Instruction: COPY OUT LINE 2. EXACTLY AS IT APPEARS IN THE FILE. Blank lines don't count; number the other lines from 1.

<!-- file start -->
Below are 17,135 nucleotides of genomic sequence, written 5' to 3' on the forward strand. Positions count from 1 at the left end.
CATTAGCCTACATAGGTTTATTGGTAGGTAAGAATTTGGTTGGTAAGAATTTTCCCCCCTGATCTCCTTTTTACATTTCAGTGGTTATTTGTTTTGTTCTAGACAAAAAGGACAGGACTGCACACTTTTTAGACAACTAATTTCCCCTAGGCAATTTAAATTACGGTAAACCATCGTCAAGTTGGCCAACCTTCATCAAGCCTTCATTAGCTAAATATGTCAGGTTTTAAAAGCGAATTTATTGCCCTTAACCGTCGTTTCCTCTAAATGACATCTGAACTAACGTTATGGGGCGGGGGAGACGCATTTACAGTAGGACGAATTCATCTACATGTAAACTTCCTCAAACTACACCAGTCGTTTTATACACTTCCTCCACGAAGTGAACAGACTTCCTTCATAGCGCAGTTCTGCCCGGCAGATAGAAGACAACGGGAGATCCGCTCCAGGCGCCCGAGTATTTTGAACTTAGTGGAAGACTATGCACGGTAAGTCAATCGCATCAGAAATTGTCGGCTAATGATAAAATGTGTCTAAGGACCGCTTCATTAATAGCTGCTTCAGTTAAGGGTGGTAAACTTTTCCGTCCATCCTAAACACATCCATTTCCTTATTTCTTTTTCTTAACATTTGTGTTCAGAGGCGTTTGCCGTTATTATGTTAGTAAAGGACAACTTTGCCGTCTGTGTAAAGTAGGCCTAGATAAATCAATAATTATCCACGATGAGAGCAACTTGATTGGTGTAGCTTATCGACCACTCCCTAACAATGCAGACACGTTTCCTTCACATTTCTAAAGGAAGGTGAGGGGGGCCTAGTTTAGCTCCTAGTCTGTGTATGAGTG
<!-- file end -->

CATTAGCCTACATAGGTTTATTGGTAGGTAAGAATTTGGTTGGTAAGAATTTTCCCCCCTGATCTCCTTTTTACATTTCAGTGGTTATTTGTTTTGTTCTAGACAAAAAGGACAGGACTGCACACTTTTTAGACAACTAATTTCCCCTAGGCAATTTAAATTACGGTAAACCATCGTCAAGTTGGCCAACCTTCATCAAGCCTTCATTAGCTAAATATGTCAGGTTTTAAAAGCGAATTTATTGCCCTTAACCGTCGTTTCCTCTAAATGACATCTGAACTAACGTTATGGGGCGGGGGAGACGCATTTACAGTAGGACGAATTCATCTACATGTAAACTTCCTCAAACTACACCAGTCGTTTTATACACTTCCTCCACGAAGTGAACAGACTTCCTTCATAGCGCAGTTCTGCCCGGCAGATAGAAGACAACGGGAGATCCGCTCCAGGCGCCCGAGTATTTTGAACTTAGTGGAAGACTATGCACGGTAAGTCAATCGCATCAGAAATTGTCGGCTAATGATAAAATGTGTCTAAGGACCGCTTCATTAATAGCTGCTTCAGTTAAGGGTGGTAAACTTTTCCGTCCATCCTAAACACATCCATTTCCTTATTTCTTTTTCTTAACATTTGTGTTCAGAGGCGTTTGCCGTTATTATGTTAGTAAAGGACAACTTTGCCGTCTGTGTAAAGTAGGCCTAGATAAATCAATAATTATCCACGATGAGAGCAACTTGATTGGTGTAGCTTATCGACCACTCCCTAACAATGCAGACACGTTTCCTTCACATTTCTAAAGGAAGGTGAGGGGGGCCTAGTTTAGCTCCTAGTCTGTGTATGAGTG